Tuesday, October 18, 2011


I woke up feeling tense this morning, and I'm not sure why.

Part of it might be the notification that my daughter got yesterday to the effect that she was accepted to a college -- and not just any college, but the one that she said she most wants to go to, a military college in northern Vermont. I'm still surprised by that desire. While it's true that she's had a passing interest in the military for a while -- she found a set of my old stripes and used to wear them on a Tshirt, and for a period she liked to respond to directions with a mock yes, sir! -- this is still not something we expected. Her logic is that she thinks the probability of getting a job is greater if she's been in the military, and that ROTC makes it likely that she'll get into the military, and as an officer -- which, as things are going, is a pretty good goal. I admit, I'm a little sad that she's selected the Navy as the branch that she wants to try for (I was Air Force), but that's truly not a big deal. I'm a little concerned that she really doesn't know what she's getting into, though. A military school? Uniforms all the time? (Well, except for some events.) And this is the school that has an annual event for first year cadets where they do what's called the Dog River Run. It involves much splashing, much crawling through mud, and carrying a big rock. Really. Plus, at eight hours away, she won't be coming home for breaks much. Odd - if she was going to university in France, I'd think well, that's just the way it is. But that she'll be in this country, and still isolated (the college is in a very small town) - not too happy about that. She joked about wanting a college that's far enough away that her parents can't drop in, and if she goes there, she'll certainly get that. I'm trying to get her to at least consider a college that's almost as far away, but to the south, or one that's only about two hours away - both of which have Navy ROTC and fairly direct travel connections, and one which has, like her primary choice, a Corps of Cadets. But I guess the biggest thing is that this signals a big change in our relationship. She's going away, going to be on her own, for the first time. It'll be in a structured, indeed, controlled environment, but still. Going away.

This whole Occupy thing still bothers me. I remember that when things like this happened in the sixties, it was chaotic then, too, but the results were good. Still scares me, a little, even so. I'd almost rather not have the improvement that I think it can -- not will, but can -- bring, if I can have back the quiet. Though, as things are going, that's probably a pretty dumb desire. Many economies, not just ours, are screwed up, and as interconnected as they are, they need to all move to improve any of them. I do have this lurking suspicion that no matter what happens, bright young people on Wall Street are going to make obscene amounts of money on the change.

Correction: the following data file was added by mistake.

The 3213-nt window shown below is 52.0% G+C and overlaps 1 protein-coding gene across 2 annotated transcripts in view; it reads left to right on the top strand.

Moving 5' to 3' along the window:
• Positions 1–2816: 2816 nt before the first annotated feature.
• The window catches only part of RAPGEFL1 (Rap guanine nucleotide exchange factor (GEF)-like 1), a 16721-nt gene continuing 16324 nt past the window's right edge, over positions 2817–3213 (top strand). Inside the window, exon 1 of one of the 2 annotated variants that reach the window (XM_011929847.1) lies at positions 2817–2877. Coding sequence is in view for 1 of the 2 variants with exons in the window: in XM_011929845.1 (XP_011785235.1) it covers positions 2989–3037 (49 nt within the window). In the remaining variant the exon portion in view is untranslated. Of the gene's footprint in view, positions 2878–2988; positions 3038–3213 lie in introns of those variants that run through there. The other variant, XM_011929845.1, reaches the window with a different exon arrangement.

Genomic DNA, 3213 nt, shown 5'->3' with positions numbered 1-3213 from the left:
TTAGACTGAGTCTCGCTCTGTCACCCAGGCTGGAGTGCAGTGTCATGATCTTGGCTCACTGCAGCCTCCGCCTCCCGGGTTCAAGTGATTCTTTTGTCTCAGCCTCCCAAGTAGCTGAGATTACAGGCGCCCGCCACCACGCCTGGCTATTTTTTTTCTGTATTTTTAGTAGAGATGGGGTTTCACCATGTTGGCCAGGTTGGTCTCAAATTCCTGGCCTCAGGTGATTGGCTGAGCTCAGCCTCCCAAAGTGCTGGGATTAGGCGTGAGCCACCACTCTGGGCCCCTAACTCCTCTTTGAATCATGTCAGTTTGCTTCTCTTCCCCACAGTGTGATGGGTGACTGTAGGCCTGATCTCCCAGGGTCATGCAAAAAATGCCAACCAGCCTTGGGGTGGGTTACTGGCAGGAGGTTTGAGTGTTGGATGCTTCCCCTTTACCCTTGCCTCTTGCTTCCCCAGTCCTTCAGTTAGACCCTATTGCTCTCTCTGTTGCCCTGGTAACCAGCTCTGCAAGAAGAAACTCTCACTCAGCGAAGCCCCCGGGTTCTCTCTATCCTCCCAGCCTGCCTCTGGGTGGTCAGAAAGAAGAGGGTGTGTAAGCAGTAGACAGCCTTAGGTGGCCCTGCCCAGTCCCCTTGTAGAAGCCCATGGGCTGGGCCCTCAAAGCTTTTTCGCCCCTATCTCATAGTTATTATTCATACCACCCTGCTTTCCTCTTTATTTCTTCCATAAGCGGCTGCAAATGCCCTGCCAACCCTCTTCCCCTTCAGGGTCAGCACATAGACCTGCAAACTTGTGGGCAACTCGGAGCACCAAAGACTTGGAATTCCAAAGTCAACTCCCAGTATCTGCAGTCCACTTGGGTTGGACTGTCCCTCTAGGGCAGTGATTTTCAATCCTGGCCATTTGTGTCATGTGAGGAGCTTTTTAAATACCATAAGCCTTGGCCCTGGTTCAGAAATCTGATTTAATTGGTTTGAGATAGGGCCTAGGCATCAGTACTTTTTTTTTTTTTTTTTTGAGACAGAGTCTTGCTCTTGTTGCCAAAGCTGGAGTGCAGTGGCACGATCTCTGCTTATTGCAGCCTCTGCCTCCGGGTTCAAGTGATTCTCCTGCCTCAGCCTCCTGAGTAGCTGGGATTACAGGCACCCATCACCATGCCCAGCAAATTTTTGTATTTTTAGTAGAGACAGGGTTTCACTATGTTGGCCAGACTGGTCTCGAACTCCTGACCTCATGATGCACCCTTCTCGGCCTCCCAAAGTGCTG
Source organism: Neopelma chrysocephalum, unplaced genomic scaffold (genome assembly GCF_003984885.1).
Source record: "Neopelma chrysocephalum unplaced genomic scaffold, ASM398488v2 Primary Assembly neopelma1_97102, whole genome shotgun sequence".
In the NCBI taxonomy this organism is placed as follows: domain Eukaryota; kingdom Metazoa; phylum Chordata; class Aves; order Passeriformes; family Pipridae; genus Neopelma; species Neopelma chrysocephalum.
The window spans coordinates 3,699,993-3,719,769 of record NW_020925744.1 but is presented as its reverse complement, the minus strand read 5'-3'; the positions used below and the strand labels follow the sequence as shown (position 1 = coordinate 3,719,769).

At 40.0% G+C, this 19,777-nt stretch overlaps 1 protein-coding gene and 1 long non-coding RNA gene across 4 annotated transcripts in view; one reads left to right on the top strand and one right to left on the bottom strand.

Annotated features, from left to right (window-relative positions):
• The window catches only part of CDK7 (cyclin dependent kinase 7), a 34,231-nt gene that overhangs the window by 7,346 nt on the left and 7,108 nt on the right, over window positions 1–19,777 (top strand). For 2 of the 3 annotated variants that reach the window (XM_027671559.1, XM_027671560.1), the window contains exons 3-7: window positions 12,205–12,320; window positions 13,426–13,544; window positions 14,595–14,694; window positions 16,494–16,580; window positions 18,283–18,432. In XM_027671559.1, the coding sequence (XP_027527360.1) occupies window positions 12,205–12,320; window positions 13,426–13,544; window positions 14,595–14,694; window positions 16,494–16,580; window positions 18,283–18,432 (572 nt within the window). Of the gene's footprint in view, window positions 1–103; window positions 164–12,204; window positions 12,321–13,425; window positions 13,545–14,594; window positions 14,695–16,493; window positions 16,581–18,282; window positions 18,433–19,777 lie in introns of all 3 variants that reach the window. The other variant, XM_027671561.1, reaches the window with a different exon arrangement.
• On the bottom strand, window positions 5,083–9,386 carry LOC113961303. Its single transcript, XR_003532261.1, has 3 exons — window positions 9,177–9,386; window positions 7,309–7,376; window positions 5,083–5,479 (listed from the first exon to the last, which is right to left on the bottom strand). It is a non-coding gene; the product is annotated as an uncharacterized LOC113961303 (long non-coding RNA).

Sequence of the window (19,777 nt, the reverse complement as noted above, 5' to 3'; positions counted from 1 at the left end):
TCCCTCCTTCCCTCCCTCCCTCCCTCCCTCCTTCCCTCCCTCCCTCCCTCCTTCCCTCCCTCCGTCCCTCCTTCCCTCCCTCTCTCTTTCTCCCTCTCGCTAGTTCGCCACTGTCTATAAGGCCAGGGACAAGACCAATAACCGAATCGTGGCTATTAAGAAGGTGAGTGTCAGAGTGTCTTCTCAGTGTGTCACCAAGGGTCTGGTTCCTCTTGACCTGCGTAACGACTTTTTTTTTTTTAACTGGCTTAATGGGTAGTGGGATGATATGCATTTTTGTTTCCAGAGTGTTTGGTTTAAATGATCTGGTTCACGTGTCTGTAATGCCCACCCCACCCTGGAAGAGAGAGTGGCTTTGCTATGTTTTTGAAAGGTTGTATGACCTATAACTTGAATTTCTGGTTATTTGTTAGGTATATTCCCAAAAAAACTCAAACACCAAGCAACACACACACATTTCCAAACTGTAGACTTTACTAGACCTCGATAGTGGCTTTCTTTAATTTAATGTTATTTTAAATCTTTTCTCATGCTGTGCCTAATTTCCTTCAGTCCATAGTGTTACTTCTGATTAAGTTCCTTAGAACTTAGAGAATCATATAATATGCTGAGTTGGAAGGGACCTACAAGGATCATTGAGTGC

I'm also most upset that my delightful weight lose progress has reversed itself. I know, I know -- I'm probably still losing weight, but gaining heavier muscle. My jeans are looser -- which by no means means loose. I still don't like it.


genderist said...

I love e idea of protests. This appeals to me on a visceral level. I'll never forget once in college there was a huge protest on campus. One girl made a poster that said, "I like asparagus." & sat in the sun all day long, getting burned to a crisp, to exercise her right to express any opinion. Loved it.

STAG said...

The navy is better. She won't become a pawn of misguided liberal foreign policy as easily.

The protests are presently unfocused. The danger is when the "mob" becomes focused, the person doing the focusing may not be the person who has their eventual good at heart.
I am reminded of the LA riots. They too were unfocused. However, as long as these protesters can afford cell phones and leather jackets and dental care, I don't think they will amount to shucks.

Cerulean Bill said...

Yes. We basically want focused people who aren't fanatics. Such people exist.

The asparagus, thing, though...not sure about that. Next, they'll be advocating beets and broccoli.

Tabor said...

Big move that empty nest syndrome. The syndrome does weaken eventually and you and she will both be different in a few years. The focus that I think is most important is if she changes her mind and finds it isn't for her after a year that you remain supportive.

Cerulean Bill said...

I'd agree with that. And there is certainly that chance. But she's big on security (as, I imagine, a lot of kids growing up are, these days), and it would take a lot for her to give up a shot at it.